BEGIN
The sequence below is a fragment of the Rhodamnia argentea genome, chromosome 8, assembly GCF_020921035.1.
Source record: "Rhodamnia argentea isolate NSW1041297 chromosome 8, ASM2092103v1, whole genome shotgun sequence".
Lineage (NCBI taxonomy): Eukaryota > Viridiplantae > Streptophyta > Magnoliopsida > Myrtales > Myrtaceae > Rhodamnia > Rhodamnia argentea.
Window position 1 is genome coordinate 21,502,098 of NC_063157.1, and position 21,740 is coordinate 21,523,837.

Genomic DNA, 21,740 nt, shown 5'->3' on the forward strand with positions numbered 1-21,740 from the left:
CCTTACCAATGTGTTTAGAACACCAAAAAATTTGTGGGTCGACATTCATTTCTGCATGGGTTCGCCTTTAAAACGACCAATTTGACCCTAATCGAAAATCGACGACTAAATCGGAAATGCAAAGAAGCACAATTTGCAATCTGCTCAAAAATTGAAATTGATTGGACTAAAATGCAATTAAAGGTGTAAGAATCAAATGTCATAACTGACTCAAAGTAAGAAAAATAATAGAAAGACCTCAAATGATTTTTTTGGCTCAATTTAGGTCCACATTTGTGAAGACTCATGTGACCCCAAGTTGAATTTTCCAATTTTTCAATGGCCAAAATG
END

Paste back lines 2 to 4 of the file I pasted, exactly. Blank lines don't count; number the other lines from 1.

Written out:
Source record: "Rhodamnia argentea isolate NSW1041297 chromosome 8, ASM2092103v1, whole genome shotgun sequence".
Lineage (NCBI taxonomy): Eukaryota > Viridiplantae > Streptophyta > Magnoliopsida > Myrtales > Myrtaceae > Rhodamnia > Rhodamnia argentea.
Window position 1 is genome coordinate 21,502,098 of NC_063157.1, and position 21,740 is coordinate 21,523,837.